It is sometimes said that perception is reality. This can certainly play out when multiple parties are involved in a security project and each is coming to a potential solution from their respective points of view. The security consultant and specifier might rank flexibility and durability as priorities, while the client and his architect are all about aesthetics. In contrast, the systems integrator ranks ease of installation and serviceability highest on the list. Whatever reality the project entails, there are some basics every security entrance selection must include. Being responsible for making the right decision on your entrance solution can be a challenge. Not only is it a considerable initial financial investment, but also you are responsible for the safety and customer experience of the building occupants themselves.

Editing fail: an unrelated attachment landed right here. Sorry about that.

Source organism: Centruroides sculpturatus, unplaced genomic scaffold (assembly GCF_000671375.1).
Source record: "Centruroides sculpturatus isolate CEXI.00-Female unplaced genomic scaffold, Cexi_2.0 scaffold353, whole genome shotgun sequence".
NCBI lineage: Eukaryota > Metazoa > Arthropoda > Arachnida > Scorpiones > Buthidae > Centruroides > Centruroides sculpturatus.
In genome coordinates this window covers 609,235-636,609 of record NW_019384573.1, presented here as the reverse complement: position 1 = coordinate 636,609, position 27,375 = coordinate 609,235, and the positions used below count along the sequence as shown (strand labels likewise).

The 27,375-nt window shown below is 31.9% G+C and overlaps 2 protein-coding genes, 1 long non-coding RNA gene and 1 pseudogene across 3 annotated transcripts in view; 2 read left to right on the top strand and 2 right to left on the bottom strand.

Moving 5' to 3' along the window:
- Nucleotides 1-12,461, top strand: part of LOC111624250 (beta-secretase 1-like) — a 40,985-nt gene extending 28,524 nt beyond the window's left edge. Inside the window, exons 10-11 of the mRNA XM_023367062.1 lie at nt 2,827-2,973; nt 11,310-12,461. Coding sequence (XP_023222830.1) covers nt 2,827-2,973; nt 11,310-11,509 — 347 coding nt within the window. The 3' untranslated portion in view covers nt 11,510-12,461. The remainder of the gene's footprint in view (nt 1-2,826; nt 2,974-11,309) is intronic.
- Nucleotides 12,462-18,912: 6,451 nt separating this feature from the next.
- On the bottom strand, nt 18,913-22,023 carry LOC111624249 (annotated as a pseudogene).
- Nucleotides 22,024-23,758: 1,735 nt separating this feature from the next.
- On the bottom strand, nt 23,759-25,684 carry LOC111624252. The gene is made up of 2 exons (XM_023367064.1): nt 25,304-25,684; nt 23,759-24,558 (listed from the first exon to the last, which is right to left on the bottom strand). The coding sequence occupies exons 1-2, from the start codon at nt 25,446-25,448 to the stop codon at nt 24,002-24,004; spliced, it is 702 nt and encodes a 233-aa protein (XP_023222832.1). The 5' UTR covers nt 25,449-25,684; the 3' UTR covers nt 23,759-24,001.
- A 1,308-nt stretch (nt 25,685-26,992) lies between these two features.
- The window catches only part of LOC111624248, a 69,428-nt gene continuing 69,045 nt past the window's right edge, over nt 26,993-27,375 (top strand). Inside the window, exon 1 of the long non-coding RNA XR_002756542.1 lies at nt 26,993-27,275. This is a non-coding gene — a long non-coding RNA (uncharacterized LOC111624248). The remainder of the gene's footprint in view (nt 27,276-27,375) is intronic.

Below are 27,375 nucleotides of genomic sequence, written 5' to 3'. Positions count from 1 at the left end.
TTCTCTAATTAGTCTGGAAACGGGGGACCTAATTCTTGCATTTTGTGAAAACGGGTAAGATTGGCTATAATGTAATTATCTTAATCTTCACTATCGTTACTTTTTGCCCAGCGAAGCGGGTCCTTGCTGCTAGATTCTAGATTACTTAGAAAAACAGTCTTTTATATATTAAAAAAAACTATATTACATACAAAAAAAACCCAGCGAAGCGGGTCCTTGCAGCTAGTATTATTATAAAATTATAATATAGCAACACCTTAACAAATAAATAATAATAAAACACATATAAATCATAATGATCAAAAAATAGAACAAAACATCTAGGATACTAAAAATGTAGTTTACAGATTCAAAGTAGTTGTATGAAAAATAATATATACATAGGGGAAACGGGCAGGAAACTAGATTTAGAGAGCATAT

So, all that being said, what do most security professionals consider the essentials for selection and installation of a security entrance? In this article we will discuss the top seven factors to consider when investing in a security entrance solution.

  1. The Importance of Throughput

Both integrators and end-users usually agree that unless your security entrance meets the mandate of throughput, other key considerations like security and cost get lost in the haze. To make this important calculation, the types of users as well as the number of users during different time intervals of daily business operations must be considered. For instance, will there be children, strollers or service animals entering? Are there specific peak times of entrance use, such as a changing shift or possibly a lunchtime when people are coming and going at the same time? Does people require a certain level of space and comfort? And is there a need for accessibility for wheelchairs and deliveries?